"The bonded and rivetted alloy chassis structure is considered a non-serviceable jig built unit to which no structural repairs are approved. Superficial, cosmetic, or non-structural localised damage may be repaired as necessary, but in the case of accident damage resulting in significant bending, tearing or distortion of the aluminium chassis, such that the specified geometry cannot be achieved by the standard range of suspension adjustment provided, the recommended repair is to renew the partial body assembly, which comprises the chassis and roll over bar together with jig bonded composite rear bulkhead, body sills, windsreen frame and crash structure, and the radiator feed and return pipes, heater pipes, battery cable and clutch pipe which are all routed with the sill panels."

As simple as that....:)
 

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zvezdah1 said:
I was thinking it's a lot like the motorcycle helmets, they say once you take a hit with it to toss it, because of stresses to the whole construction>
Chris
A bit OT....

Motorcycle helmets have a styrofoam crush area in the shell. Once compacted in a certain area, that area stays flat and offers far less protection should an impact occur in that same spot.
 

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do you know about SABS in houston? they fixed a frame damage on a prowler, Sabs told me they had to cut the bent part and fabb a new one, then welded it back on.
http://www.sabsconversions.com/prowler1.htm

LittleRocket said:
Just to put my .02 in there. I used to work for Ferrari of Houston in the collision shop int he mid to late 90s. That being said the 360 modena came out after I left that shop. I occasionally swing by from time to time and talk to the shop manager that I used to work for and check out the new models close up. He said the 360 modena (another aluminium chassis) is repairable. BUT if the parts are bent they must be replaced. Aluminium especially extruded work hardens very easily. Meaning it will bend but when you bend it back the metal grain structure shatters and larger pieces just come flying off when under normal hydrallic pulling pressures.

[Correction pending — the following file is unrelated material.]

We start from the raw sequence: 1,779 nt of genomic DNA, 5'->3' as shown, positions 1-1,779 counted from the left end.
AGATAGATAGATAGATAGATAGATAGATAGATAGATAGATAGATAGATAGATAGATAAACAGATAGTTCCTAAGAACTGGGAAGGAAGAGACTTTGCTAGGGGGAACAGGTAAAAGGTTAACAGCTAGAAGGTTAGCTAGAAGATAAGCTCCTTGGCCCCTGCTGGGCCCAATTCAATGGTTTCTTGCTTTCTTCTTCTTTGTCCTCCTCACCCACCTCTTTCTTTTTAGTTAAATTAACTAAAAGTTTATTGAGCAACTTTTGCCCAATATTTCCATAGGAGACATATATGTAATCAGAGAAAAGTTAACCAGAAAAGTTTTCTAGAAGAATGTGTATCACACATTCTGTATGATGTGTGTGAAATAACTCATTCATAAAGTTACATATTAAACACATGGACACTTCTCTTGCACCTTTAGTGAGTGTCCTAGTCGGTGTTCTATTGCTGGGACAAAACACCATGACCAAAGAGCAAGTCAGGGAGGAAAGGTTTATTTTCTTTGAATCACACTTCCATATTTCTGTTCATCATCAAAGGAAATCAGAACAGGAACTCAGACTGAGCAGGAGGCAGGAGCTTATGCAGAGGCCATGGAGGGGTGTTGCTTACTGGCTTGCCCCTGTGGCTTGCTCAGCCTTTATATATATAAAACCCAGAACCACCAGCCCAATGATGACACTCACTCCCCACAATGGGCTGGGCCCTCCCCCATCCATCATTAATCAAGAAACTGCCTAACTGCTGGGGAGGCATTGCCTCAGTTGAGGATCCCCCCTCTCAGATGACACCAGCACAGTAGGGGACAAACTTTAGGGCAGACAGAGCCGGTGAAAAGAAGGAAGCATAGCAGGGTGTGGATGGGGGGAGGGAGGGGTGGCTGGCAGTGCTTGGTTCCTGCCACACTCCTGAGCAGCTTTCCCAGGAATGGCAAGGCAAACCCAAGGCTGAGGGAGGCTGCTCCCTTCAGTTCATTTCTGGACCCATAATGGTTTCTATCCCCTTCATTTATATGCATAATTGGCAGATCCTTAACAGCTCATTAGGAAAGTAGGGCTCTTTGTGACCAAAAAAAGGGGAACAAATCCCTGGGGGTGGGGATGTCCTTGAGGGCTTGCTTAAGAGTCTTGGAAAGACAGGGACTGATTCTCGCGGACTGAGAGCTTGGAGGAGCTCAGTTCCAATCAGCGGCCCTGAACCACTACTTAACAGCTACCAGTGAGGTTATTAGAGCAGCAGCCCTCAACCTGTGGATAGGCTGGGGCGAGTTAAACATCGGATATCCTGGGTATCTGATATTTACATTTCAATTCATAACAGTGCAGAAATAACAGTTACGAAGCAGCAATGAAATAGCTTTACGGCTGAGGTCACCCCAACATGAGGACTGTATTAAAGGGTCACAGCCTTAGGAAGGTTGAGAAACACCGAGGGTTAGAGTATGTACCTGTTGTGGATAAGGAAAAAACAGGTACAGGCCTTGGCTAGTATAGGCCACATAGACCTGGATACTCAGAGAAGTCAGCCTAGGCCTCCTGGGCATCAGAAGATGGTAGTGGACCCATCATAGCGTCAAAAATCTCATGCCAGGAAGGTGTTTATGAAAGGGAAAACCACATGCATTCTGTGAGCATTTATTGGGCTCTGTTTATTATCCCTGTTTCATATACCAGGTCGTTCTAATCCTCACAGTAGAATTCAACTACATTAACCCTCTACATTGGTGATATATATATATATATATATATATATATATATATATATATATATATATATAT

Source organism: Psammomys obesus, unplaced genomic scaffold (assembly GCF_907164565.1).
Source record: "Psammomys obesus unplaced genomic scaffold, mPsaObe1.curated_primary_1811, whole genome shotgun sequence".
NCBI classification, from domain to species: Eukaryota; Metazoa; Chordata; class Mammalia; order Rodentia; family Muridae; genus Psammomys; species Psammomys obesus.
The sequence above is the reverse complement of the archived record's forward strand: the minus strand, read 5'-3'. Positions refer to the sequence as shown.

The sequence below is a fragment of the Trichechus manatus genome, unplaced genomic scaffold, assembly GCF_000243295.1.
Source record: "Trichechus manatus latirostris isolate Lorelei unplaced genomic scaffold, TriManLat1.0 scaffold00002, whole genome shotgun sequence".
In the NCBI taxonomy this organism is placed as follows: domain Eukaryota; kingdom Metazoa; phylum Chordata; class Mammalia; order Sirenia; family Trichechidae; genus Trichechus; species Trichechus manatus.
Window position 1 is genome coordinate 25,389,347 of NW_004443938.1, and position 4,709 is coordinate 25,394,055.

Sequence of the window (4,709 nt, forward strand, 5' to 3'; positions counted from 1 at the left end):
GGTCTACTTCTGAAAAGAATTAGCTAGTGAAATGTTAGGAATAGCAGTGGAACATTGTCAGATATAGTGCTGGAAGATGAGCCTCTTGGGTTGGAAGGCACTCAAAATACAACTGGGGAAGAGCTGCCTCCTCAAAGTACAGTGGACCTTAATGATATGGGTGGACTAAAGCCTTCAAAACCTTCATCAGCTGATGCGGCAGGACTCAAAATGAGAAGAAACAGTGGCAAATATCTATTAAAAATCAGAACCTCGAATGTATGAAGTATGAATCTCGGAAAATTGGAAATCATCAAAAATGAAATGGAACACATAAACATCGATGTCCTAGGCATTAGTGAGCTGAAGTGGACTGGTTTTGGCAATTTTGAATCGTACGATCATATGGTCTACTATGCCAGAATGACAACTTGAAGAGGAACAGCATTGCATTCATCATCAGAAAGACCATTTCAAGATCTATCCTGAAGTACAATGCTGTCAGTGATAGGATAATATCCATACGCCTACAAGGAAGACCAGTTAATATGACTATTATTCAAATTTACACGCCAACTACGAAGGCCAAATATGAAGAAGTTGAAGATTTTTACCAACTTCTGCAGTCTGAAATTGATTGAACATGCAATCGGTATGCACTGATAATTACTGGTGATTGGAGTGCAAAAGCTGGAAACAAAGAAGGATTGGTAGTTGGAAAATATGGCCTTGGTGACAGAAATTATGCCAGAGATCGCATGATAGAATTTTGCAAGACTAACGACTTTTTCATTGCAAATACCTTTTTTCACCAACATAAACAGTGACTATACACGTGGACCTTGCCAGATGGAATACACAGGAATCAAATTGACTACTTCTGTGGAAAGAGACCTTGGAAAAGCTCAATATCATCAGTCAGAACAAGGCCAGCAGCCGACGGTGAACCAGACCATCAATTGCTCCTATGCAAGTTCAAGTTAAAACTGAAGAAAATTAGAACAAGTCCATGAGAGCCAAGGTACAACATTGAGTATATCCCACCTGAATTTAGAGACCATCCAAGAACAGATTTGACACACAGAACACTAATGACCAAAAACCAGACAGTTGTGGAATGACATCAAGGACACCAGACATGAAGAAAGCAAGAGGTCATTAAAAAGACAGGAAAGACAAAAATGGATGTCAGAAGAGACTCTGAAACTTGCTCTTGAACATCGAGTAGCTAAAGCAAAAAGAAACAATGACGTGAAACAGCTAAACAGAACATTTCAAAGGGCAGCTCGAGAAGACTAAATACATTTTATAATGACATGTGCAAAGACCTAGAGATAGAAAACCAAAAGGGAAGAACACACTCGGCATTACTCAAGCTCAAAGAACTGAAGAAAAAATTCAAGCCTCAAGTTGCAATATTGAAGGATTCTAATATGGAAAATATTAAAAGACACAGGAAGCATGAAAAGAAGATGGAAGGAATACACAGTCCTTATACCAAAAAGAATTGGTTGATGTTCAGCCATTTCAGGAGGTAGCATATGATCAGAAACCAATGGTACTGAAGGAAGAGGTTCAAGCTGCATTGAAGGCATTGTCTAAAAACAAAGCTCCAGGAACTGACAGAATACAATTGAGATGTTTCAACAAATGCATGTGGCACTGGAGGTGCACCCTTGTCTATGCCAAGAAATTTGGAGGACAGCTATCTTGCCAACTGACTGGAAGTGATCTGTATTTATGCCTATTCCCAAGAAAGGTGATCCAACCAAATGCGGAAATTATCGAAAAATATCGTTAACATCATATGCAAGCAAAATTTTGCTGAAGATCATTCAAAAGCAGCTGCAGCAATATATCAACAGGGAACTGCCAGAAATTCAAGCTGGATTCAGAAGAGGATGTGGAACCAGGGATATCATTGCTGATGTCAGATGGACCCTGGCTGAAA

The repair procedure for the 360 is you put the car on a chassis jig. You start at the opposite end of the chassis from the wreck and insert the jig pins. When they stop lining up you start replacing parts. So I guess the kicker is if the parts are available then yes it can be fixed. A jig would be great but not necessary imho. There are a number of chassis measuring systems that will allow you to build a schematic. I believe the chief veloicity, caroliner and definately the shark measuring system allow you to do this. These computerized measuring systems are common place in reputable shops these days. The key is to have it measured and save the data BEFORE you wreck the car. Then go back to that repair shop if you need to have the chassis looked at as I dont' think lotus will have any jigs over here nor will they have any collision repair shops. I will give y ou a gold plated guarantee the chassis measurements will not be in the computerized measuring systems data bases. If you happen to get in a wreck in houston with the elise drop me a line and I will hook you up at the Ferrrari dealership. Steve won't like the repair but he will do it.

The adhesives question I can definately answer . Yes there are room temperature structural bonding adhesives that will work just fine. I have seen a car at a trade show that was back halfed with all new parts. They welded none of the parts back together but bonded them instead. They then crash tested the car graciously placing the rear bumper in the back seat. NONE of the bonded joints failed. Instead the steel tore apart around the bonded joints. Fusor was adhesive the manufacturer IIRC. But 3M makes some as well as duramix and a host of others. Structural bonding is somewhat common in the repair industry. Especially panels that require a lot of additional parts to be removed for welding such as roof panels. No welding just drill out the spot welds, remove the damaged roof and glue on the new one.